Jan 19 2012

Cellcom login information revealed

Cellcom is a large cellular provider operating in Israel, but as it seems not a very secured one.

Today I went to one of Cellcom’s stores in order to upgrade myself to a brand new iPhone 4Gs (16GB). At first, the guy behind the counter told me that the price for the device is 3207.2 NIS before VAT (I’m a “business customer”). When I told him I wanted to pay using credit card he replied that I will need to pay 400 NIS more! The original price is only available for cash customers (I am really considering coming there tomorrow with a bag full of coins and watch them count…)

Anyway, while arguing, I wanted to check their website and see information about devices. I’ve launched Safari on my current iPhone, and surfed to “www.cellcom.co.il”. As expected, they have a completely different version for the website when you are surfing from a mobile device. I couldn’t find any information about devices nor prices, But I did find something else.

When I first opened their website I saw the following screen:

Cellcom Login Details

Translation: Your username is: … Your password is: …

Needless to say, that the information wasn’t censored on my phone. And just below this information box, was a login box asking me for username and password (yes, the same information they just gave me) inorder to login to my Cellcom profile.

It’s bad enough that they are saving my password in plain text, but inorder to make it even worse, they are displaying it to everyone who can get a hold on my phone.

When I got home and logged-in to Cellcom’s website from my PC, I saw that I can display my last invoice and even install/remove features on my line such as voice-mail, conference call, etc. There is even a phonebook on site, but in my case it was empty (I think it has something to do with a phonebook-backup-service Cellcom is offering, But I’m not sure).

So, If you are a Cellcom owner, And got a smartphone, just go to www.cellcom.co.il and see for yourself. And I don’t recommend you to give your phone to anyone who you don’t completely trust with access to your Cellcom’s login information.

No Cellcom, that doesn’t count as security. In fact, It’s the complete opposite!


Dec 2 2011

Cracking “Rav-Kav” (Part I)

Yesterday at the university, I’ve got my brand new “Rav-Kav” (רב-קו) card. I was really happy when I discovered that mine was one of those “smart card with the golden chip on it”. Because I’ve got a software on my computer at home, that uses smart-card as a dongle, therefore, I’ve got a smart-card reader back at home.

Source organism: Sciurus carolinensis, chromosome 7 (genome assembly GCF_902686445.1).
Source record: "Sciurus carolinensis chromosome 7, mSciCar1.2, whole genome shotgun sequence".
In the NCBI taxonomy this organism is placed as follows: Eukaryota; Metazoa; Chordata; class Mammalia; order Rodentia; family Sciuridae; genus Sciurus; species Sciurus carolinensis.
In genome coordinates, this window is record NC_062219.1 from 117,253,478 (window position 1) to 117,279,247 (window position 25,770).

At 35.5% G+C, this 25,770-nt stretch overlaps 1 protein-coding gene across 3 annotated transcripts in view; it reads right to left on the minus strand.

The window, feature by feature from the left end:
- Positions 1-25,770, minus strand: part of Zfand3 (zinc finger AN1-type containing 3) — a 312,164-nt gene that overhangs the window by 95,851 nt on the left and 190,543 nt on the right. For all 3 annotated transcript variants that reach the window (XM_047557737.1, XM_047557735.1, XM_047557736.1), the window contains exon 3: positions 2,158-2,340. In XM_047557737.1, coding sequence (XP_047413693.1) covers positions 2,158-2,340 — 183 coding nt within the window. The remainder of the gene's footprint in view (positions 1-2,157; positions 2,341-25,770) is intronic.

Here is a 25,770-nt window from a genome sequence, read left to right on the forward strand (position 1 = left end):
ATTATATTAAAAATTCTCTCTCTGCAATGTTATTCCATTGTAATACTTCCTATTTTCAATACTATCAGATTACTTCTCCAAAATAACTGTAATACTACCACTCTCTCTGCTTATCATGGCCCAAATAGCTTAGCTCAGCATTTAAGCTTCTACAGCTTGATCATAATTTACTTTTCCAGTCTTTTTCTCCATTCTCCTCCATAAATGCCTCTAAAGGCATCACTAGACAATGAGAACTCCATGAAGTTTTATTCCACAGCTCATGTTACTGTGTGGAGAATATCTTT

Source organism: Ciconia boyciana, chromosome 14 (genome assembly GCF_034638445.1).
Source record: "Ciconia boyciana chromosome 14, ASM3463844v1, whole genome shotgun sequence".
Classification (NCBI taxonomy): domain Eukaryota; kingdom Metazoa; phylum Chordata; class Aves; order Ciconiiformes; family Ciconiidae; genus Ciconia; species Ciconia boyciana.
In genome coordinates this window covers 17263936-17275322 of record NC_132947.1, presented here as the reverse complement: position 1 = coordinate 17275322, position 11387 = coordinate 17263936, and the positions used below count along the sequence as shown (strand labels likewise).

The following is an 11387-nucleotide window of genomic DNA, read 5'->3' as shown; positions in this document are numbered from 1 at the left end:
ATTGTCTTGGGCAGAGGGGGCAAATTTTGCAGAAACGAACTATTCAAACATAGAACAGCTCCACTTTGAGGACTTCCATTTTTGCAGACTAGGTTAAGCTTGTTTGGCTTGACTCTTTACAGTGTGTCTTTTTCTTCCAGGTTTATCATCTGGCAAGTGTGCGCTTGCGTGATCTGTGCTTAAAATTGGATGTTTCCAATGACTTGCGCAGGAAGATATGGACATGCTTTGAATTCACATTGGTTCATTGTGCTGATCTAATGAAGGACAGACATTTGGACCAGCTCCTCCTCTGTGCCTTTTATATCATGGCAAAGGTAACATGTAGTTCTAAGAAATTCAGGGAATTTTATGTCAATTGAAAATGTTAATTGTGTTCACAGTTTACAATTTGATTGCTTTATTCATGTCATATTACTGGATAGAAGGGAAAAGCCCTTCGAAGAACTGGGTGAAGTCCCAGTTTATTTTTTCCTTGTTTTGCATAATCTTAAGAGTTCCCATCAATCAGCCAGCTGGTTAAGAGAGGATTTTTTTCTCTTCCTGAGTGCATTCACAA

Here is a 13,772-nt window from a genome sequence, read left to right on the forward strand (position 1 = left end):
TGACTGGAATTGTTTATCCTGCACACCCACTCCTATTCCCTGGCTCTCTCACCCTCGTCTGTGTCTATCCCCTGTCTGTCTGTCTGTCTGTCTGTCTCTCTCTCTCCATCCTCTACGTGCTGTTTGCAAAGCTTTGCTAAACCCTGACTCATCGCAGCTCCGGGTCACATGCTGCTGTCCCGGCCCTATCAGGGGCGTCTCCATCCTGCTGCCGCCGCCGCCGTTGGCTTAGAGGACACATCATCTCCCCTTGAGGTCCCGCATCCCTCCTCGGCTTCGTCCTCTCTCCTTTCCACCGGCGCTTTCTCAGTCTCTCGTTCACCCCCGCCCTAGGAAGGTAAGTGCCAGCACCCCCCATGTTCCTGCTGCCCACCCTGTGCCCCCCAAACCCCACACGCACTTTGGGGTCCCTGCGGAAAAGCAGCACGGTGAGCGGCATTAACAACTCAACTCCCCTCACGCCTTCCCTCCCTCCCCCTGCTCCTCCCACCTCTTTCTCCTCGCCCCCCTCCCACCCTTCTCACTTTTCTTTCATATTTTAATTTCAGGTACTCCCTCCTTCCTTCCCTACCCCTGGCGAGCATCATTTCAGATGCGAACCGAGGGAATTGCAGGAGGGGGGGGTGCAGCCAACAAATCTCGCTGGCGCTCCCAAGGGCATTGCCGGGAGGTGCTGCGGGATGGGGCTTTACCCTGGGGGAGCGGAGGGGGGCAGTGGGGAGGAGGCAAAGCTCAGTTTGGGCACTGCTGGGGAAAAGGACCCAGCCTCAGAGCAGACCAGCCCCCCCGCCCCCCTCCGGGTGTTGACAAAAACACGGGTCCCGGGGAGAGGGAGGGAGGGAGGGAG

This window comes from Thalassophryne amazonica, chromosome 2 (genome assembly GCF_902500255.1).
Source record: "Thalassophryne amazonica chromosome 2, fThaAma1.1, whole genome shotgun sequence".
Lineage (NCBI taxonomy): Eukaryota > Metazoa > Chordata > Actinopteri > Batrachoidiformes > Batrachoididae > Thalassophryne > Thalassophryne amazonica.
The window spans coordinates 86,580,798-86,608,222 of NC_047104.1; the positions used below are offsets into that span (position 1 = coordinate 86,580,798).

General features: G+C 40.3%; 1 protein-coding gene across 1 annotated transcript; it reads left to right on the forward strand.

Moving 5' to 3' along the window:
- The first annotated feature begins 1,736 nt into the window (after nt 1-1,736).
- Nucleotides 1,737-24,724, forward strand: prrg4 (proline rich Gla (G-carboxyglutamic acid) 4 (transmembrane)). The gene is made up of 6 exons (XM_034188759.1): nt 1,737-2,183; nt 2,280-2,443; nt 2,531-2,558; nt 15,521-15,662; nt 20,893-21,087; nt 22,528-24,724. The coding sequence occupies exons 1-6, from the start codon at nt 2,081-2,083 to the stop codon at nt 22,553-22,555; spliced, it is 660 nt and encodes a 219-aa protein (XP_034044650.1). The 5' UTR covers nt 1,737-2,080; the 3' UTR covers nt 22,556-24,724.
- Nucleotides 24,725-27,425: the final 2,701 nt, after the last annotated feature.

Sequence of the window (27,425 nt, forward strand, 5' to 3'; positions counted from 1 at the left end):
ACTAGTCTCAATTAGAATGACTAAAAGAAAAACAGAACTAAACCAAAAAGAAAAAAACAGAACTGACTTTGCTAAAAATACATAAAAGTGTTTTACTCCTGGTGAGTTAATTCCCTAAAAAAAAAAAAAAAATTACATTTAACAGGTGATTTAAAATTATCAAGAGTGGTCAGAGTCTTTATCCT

Rav-Kav card

My first task, was to find out how to communicate with the smart-card. A quick google search and I’ve found the wonderful python module pyscard which allows me to send and receive APDU commands to/from the smart card. My second task was to read a bit about smart cards, and the commands they use. Again, google came up handy, and I’ve found the following site which describing more-or-less every command and response you are likely to get from the little shiny card.

The first thing you need to understand, A smart-card is not a flash drive! A smart-card is a microprocessor, It has it’s own operating system, and it communicates with the device using it (my computer for example) using the T=0 protocol. Meaning: You can’t read and write whatever you want into it.

For those of you who reads this article only to get “free rides”: No, I don’t believe I’ll be able to add “free rides” to my “Rav-Kav” card, because those things are usually very protected (and even if I could, it will be illegal to use it and sharing the information), but it’s quite interesting to check what kind of information is stored in this little piece.

When I plugged the card and connected to it, the ATR was: “3B 6F 00 00 80 5A 0A 07 06 20 04 2C 02 63 EE FF 82 90 00”. But I’m not sure if that means anything….

The first thing I tried was to map all the command classes available for this card.
I’ve scanned the classes simply by trying a random command in all the possible classes (256 possibilities), and ignored all the classes that returned “0x6e – Class not supported“. I’ve found out that the only available classes are 0x80, 0x94. And that all the interesting commands shown on chapter 6 can be found on the 0x94 class.

The next thing I did was to “brute force” the file-system under the master-file using the SELECT command. And I got the following list:

0x0002
0x0003
0x2000
0x2001
0x2004
0x2010
0x2020
0x202a
0x202b
0x202c
0x202d
0x2030
0x2040
0x2050
0x2069
0x206a